2. “Institutions” – which referred to schools and intermediary organizations with the capacity to deliver a high quality education, services, or programs in an efficient and financially sustainable way
  3. “Ideas and Knowledge” – which referred to research evidence, working theories, and innovative ideas and mechanisms to engage members of the field with these ideas and knowledge
  4. “Resources” – which referred to the business models and philanthropic revenue needed to sustain the Jewish day school field.

What became increasing clear, with 10 years left to operate, was our overwhelming desire to leave behind a strong Jewish day school field with the talent, institutions, resources, and ability to learn and innovate – a field that could meet the evolving educational needs of Jewish youth.

In order to do that, we determined that we needed to make meaningful philanthropic investments in each of the 4 identified “strong field” areas. Thus, we set out to do the planning that would enable us to build a meaningful and strategic portfolio of old and new programs and initiatives. (Notably, the Jewish day school framework that emerged for us had some shared features with, but was different from, “The Strong Field Framework” that the Bridgespan Group wrote about in this report sponsored by the James Irvine Foundation.)

It was this thinking that guided us to the programmatic portfolio we ultimately developed, which is summarized in this “AVI CHAI by the numbers” infographic showing our efforts in day schools and summer camps in the context of our strong-field framework. It also led us to support the merger of the national denominational Jewish day school umbrella organizations to create Prizmah.

The AVI CHAI Foundation has long been known for its laser-like and disciplined focus on supporting programs and providers in our mission’s bullseye, and our staff and trustees have developed keen expertise in identifying or creating grantees and programs to advance our mission. But building a field is not the same as funding programs; field-building requires something more. It requires a deeper and longer view of programs and grantees which takes into account program and organizational capacity and sustainability. It requires a collaborative stance with grantees and other funders which privileges partnership and co-creation over solo grantmaking. It requires more listening, learning, and experimenting which bring the benefits of field expertise and prototyping to the grantmaking. It requires believing in people and making grants that provide leeway for them to be creative and make mid-course corrections. It requires the persistence needed for iterative, complex problem solving. It requires risk-taking and imagination. It requires integrated and strategic thinking. And it requires leaps of faith.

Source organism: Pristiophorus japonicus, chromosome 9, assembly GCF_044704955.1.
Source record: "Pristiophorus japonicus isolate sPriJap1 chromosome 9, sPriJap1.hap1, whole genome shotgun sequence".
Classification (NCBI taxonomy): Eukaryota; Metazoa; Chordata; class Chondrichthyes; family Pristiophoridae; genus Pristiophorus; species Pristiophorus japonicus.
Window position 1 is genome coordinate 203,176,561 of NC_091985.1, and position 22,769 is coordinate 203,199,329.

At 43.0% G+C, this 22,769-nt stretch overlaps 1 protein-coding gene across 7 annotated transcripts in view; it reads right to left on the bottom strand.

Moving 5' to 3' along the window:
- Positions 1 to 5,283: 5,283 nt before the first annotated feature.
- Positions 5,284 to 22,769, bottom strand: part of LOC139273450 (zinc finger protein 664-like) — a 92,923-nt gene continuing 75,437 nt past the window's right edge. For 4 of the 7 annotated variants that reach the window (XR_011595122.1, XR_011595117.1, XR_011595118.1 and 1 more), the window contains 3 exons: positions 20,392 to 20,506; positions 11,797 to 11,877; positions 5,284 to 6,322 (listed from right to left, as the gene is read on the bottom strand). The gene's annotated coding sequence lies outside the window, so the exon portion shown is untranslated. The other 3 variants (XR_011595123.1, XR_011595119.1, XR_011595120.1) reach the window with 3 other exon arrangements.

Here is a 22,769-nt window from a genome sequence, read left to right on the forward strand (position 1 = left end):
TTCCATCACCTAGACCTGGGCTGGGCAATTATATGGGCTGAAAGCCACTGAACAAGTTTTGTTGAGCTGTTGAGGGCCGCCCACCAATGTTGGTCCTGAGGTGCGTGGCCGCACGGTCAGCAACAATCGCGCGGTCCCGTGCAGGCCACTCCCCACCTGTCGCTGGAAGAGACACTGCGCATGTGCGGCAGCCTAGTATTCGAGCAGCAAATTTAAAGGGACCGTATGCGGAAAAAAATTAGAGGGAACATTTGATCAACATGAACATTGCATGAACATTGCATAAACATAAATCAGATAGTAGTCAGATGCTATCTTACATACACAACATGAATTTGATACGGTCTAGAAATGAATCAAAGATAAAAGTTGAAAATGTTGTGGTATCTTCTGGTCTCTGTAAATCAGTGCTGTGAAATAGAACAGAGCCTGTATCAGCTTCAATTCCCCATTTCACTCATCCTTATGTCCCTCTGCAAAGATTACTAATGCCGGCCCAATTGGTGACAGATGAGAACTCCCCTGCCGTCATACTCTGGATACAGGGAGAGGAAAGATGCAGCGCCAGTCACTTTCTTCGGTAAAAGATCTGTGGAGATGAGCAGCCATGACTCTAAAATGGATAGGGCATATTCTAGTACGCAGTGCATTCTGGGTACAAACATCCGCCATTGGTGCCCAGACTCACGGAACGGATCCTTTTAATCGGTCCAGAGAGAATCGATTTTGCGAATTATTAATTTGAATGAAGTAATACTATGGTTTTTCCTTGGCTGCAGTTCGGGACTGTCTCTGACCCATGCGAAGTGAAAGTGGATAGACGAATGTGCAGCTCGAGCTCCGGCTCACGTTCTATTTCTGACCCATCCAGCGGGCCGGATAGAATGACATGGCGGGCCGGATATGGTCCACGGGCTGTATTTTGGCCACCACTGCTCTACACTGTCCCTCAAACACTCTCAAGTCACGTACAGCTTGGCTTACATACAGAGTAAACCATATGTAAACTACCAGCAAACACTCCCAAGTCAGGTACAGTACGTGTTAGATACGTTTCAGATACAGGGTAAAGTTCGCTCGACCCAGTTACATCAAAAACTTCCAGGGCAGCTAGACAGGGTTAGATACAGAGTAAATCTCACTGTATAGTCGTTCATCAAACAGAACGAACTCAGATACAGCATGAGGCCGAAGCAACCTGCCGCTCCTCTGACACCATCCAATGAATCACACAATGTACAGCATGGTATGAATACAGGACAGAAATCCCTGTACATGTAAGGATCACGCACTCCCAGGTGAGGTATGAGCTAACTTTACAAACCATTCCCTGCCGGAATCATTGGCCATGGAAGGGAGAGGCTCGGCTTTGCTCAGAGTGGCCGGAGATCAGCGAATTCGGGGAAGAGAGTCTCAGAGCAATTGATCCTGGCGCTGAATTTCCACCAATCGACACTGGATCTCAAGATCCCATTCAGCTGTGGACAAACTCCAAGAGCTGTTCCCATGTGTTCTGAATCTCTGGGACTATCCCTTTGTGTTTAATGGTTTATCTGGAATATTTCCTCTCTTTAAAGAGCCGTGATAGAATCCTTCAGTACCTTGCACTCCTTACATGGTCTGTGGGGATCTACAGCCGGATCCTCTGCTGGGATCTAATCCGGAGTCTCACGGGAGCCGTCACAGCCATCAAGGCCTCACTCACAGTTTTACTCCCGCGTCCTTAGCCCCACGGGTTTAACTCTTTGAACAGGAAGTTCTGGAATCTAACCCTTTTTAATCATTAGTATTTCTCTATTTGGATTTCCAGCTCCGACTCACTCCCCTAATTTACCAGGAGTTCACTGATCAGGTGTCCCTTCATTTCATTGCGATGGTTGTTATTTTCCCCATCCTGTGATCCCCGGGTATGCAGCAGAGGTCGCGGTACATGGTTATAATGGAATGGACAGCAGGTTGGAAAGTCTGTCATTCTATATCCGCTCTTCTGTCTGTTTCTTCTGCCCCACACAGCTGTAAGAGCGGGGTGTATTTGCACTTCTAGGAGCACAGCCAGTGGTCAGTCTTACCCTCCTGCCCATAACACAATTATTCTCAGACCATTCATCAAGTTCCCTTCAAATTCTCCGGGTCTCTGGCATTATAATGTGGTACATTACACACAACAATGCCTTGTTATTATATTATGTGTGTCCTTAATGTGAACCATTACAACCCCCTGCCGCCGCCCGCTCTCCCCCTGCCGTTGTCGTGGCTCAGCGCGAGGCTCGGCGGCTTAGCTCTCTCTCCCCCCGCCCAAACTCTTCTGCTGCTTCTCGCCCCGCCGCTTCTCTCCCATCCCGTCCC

In the end, context matters. If we aim to do anything more than support individual programmatic interventions and their sustainability, and instead support and build a field, foundation staff and trustees have to shift their mindsets, decisions, and actions. Our spend-down thinking led us to field building. What we have come to believe is that spend-down thinking is not just for spend-down foundations. We believe that field-building is a key strategic approach for philanthropies to make meaningful and sustainable change in their sectors of interest.

If you think that field building might be a useful way to think about your own programmatic or funding work, please feel free to contact me or one of my colleagues at AVI CHAI. We would love to help.

Susan Kardos is the Senior Director, Strategy & Education Planning at The AVI CHAI Foundation.